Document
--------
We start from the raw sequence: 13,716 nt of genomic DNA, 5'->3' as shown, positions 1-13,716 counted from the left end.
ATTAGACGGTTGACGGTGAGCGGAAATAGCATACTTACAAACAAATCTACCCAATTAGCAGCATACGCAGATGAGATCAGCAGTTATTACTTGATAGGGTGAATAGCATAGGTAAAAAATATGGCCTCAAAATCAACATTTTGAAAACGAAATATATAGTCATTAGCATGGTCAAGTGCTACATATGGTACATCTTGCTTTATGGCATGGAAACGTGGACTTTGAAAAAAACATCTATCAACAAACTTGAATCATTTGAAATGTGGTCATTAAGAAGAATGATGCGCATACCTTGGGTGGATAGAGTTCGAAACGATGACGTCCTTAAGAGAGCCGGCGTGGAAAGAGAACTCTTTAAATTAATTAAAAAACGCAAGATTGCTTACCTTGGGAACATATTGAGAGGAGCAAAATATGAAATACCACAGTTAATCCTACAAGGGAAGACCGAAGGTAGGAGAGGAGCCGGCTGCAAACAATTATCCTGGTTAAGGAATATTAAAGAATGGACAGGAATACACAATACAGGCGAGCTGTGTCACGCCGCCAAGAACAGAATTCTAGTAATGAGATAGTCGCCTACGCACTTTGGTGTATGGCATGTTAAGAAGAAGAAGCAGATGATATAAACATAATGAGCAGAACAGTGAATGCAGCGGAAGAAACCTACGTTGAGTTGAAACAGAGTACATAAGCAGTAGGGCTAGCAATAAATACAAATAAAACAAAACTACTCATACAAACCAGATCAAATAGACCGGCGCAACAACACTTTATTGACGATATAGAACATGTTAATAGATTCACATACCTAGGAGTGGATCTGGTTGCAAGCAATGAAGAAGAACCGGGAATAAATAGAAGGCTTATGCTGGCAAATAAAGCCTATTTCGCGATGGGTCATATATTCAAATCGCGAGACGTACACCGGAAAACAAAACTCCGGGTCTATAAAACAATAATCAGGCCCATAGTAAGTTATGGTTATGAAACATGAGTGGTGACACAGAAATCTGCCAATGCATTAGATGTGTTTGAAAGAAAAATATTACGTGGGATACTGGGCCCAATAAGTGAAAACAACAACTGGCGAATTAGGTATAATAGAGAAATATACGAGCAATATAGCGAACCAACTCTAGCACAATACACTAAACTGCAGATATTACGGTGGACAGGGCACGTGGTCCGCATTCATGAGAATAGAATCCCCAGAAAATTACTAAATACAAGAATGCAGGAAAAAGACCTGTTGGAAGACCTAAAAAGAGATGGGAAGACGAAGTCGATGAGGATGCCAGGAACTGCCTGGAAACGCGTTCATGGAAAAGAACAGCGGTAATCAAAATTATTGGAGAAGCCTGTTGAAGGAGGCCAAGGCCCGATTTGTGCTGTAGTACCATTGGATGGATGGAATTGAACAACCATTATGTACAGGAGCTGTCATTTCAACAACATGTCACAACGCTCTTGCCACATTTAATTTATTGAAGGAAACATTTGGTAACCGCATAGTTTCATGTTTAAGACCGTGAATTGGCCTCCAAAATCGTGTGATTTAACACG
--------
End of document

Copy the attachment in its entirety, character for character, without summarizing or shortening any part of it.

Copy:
We start from the raw sequence: 13,716 nt of genomic DNA, 5'->3' as shown, positions 1-13,716 counted from the left end.
ATTAGACGGTTGACGGTGAGCGGAAATAGCATACTTACAAACAAATCTACCCAATTAGCAGCATACGCAGATGAGATCAGCAGTTATTACTTGATAGGGTGAATAGCATAGGTAAAAAATATGGCCTCAAAATCAACATTTTGAAAACGAAATATATAGTCATTAGCATGGTCAAGTGCTACATATGGTACATCTTGCTTTATGGCATGGAAACGTGGACTTTGAAAAAAACATCTATCAACAAACTTGAATCATTTGAAATGTGGTCATTAAGAAGAATGATGCGCATACCTTGGGTGGATAGAGTTCGAAACGATGACGTCCTTAAGAGAGCCGGCGTGGAAAGAGAACTCTTTAAATTAATTAAAAAACGCAAGATTGCTTACCTTGGGAACATATTGAGAGGAGCAAAATATGAAATACCACAGTTAATCCTACAAGGGAAGACCGAAGGTAGGAGAGGAGCCGGCTGCAAACAATTATCCTGGTTAAGGAATATTAAAGAATGGACAGGAATACACAATACAGGCGAGCTGTGTCACGCCGCCAAGAACAGAATTCTAGTAATGAGATAGTCGCCTACGCACTTTGGTGTATGGCATGTTAAGAAGAAGAAGCAGATGATATAAACATAATGAGCAGAACAGTGAATGCAGCGGAAGAAACCTACGTTGAGTTGAAACAGAGTACATAAGCAGTAGGGCTAGCAATAAATACAAATAAAACAAAACTACTCATACAAACCAGATCAAATAGACCGGCGCAACAACACTTTATTGACGATATAGAACATGTTAATAGATTCACATACCTAGGAGTGGATCTGGTTGCAAGCAATGAAGAAGAACCGGGAATAAATAGAAGGCTTATGCTGGCAAATAAAGCCTATTTCGCGATGGGTCATATATTCAAATCGCGAGACGTACACCGGAAAACAAAACTCCGGGTCTATAAAACAATAATCAGGCCCATAGTAAGTTATGGTTATGAAACATGAGTGGTGACACAGAAATCTGCCAATGCATTAGATGTGTTTGAAAGAAAAATATTACGTGGGATACTGGGCCCAATAAGTGAAAACAACAACTGGCGAATTAGGTATAATAGAGAAATATACGAGCAATATAGCGAACCAACTCTAGCACAATACACTAAACTGCAGATATTACGGTGGACAGGGCACGTGGTCCGCATTCATGAGAATAGAATCCCCAGAAAATTACTAAATACAAGAATGCAGGAAAAAGACCTGTTGGAAGACCTAAAAAGAGATGGGAAGACGAAGTCGATGAGGATGCCAGGAACTGCCTGGAAACGCGTTCATGGAAAAGAACAGCGGTAATCAAAATTATTGGAGAAGCCTGTTGAAGGAGGCCAAGGCCCGATTTGTGCTGTAGTACCATTGGATGGATGGAATTGAACAACCATTATGTACAGGAGCTGTCATTTCAACAACATGTCACAACGCTCTTGCCACATTTAATTTATTGAAGGAAACATTTGGTAACCGCATAGTTTCATGTTTAAGACCGTGAATTGGCCTCCAAAATCGTGTGATTTAACACG